Associate Director, Medical Genetics Residency and Fellowship Program
Associate Professor of Genetic Medicine
Associate Professor of Pediatrics
Callie Betman is a Registered Dietitian with the Johns Hopkins Department of Genetic Medicine where she provides medical nutrition therapy to pediatric and adult patients with inborn errors of metabolism. She holds a Bachelor’s Degree from James Madison University with a major in dietetics and a Masters Degree in dietetics from Louisiana Tech University. She is also a national board certified specialist in nutrition support.
Jennifer Cedeno, M.S.
Jennifer Cedeno has been a Genetic Assistant at Johns Hopkins University for over 10 years. Jen was the first Genetic Counselor Assistant at Johns Hopkins and paved the way for the additional GCA positions over the last few years. The first part of her career was spent in the DNA Diagnostic Laboratory, the University’s clinical genetic testing lab. After 10 years in this position, Jen transitioned into a clinical role within the Institute of Genetic Medicine where she works with eight genetic counselors and twelve medical geneticists. Jen has an undergraduate double major in Biology and Marine Science with a minor in Chemistry from University of Miami, and a Master’s degree in Environmental Science and Policy from Johns Hopkins University.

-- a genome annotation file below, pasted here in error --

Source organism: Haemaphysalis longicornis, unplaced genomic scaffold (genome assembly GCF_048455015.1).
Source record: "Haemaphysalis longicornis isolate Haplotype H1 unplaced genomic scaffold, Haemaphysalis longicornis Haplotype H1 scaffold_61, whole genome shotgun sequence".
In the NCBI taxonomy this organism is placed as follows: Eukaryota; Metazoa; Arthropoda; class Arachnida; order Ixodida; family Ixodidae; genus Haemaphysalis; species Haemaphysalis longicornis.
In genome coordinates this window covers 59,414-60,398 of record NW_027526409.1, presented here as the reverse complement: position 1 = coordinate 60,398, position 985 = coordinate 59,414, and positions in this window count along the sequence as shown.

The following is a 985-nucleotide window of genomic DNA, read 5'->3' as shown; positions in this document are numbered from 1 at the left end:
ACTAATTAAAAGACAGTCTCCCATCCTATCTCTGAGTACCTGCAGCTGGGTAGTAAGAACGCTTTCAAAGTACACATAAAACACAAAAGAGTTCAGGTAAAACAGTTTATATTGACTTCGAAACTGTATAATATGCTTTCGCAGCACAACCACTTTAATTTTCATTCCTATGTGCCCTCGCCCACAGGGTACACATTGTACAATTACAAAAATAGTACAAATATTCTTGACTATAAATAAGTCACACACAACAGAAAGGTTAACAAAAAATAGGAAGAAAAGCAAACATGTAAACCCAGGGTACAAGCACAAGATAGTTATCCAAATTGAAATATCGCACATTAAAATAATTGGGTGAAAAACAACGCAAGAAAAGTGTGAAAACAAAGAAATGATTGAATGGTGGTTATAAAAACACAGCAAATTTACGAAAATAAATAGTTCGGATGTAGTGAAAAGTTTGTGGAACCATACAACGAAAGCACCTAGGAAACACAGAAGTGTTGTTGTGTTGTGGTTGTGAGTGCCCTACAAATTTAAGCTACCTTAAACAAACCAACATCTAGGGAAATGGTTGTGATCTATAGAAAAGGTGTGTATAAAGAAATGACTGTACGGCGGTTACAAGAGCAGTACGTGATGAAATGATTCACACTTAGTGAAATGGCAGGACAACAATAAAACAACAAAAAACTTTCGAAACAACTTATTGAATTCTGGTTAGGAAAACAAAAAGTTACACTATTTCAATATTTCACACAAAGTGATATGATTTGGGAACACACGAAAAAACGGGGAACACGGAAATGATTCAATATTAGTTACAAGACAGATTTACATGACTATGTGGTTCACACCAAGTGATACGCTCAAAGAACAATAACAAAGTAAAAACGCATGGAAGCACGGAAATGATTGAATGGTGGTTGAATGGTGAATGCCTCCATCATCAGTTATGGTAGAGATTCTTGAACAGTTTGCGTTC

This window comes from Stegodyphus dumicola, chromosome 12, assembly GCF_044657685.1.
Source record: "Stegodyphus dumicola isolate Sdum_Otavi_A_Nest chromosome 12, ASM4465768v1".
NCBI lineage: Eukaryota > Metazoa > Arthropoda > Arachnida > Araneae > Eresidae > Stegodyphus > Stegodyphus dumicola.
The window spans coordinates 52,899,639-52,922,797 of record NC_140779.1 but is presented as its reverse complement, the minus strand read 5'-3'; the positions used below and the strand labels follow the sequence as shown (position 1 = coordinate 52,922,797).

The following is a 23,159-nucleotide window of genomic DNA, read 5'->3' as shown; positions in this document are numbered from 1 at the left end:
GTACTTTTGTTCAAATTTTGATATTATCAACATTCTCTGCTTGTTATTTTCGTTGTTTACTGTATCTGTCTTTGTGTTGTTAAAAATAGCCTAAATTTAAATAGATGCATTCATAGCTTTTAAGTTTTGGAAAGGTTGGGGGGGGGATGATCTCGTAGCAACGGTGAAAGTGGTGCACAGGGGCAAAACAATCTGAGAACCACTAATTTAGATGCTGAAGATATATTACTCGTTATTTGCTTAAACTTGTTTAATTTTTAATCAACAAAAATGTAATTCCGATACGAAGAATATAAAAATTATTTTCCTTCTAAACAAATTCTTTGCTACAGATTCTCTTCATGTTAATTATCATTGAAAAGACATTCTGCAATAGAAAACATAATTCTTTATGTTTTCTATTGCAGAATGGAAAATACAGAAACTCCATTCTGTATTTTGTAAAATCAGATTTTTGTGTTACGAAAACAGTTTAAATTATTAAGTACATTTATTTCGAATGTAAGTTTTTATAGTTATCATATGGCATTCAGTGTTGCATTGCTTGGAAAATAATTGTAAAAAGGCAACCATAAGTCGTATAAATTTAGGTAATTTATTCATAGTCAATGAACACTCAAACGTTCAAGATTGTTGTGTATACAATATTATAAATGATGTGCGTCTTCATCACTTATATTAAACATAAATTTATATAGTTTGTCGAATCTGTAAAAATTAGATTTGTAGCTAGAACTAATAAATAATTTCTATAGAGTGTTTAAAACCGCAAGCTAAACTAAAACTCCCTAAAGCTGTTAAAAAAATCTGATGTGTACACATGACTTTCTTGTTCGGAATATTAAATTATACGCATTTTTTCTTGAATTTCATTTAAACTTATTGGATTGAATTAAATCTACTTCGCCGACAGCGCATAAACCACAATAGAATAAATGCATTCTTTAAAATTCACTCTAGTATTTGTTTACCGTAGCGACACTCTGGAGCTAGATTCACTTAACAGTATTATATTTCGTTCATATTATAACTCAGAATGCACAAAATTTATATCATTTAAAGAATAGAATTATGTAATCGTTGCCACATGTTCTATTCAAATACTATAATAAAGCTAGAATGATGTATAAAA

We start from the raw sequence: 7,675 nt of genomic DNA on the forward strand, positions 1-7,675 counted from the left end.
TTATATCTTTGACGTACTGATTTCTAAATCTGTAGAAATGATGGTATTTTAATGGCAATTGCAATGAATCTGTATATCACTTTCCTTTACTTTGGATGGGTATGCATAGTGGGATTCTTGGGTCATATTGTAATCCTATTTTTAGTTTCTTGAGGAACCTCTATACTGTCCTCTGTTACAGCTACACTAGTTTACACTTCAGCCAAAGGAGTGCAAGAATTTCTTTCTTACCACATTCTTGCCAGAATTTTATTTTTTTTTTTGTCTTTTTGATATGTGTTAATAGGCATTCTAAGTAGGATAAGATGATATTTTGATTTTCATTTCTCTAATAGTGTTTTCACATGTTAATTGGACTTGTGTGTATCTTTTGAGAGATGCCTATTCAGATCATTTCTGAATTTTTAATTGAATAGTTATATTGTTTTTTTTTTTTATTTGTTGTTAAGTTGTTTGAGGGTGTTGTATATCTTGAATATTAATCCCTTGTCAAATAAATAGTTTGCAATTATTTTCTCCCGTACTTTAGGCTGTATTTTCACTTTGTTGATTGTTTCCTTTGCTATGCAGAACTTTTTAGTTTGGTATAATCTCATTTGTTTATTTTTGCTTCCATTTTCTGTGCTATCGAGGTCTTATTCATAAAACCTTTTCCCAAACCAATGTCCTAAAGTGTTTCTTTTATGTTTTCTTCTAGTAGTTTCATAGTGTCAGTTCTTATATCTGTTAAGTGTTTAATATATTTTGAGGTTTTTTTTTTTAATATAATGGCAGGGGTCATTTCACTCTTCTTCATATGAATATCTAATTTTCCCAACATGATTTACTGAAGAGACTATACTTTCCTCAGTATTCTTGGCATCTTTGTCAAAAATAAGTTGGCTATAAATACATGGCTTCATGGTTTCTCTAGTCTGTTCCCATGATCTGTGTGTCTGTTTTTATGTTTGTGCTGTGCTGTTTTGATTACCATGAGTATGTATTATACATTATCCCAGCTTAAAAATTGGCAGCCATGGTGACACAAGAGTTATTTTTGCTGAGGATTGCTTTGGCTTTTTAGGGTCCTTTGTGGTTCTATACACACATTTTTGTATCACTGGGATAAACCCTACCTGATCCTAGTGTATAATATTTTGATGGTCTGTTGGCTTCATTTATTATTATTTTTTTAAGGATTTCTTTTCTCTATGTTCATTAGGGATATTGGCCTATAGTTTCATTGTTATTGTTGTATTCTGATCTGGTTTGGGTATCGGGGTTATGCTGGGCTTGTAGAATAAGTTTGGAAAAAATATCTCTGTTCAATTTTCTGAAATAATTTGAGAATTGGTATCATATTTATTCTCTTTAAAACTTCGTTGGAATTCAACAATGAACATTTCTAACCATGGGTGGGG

Catherine Kashmer, PA
Catherine Kashmer is a physician assistant supporting the Department of Genetic Medicine at Johns Hopkins.
Celide Koerner, M.S., R.N.
Celide Barnes Koerner is a senior research nurse and program coordinator with the Johns Hopkins Department of Genetic Medicine, with over 35 years of clinical experience treating children and adults with inborn errors of metabolism. She holds a master’s degree in nutrition from Tufts University, which was combined with a clinical internship at the Frances Stern Nutrition Center. She later completed her Bachelor of Science degree in nursing from The Johns Hopkins University. Her area of special interest is maternal phenylketonuria.
Kira Lurman is a clinical and research nurse in the Greenberg Center for Skeletal Dysplasia. Read more about Kira.
Angela Pipitone, R.D, L.D.N., C.N.S.C.
Angela Pipitone Dempsey is a registered dietitian with the Johns Hopkins Department of Genetic Medicine, specializing in medical nutrition therapy for inborn errors of metabolism. She holds a bachelor’s degree from the University of Delaware with a major in dietetics and a minor in psychology. She went on to complete her dietetic internship with a clinical focus at Johns Hopkins Bayview Medical Center in Baltimore, Maryland. She is board certified in nutrition support, an active member of Genetic Metabolic Dietitians International and serves as a medical advisor for Homocystinuria Network America.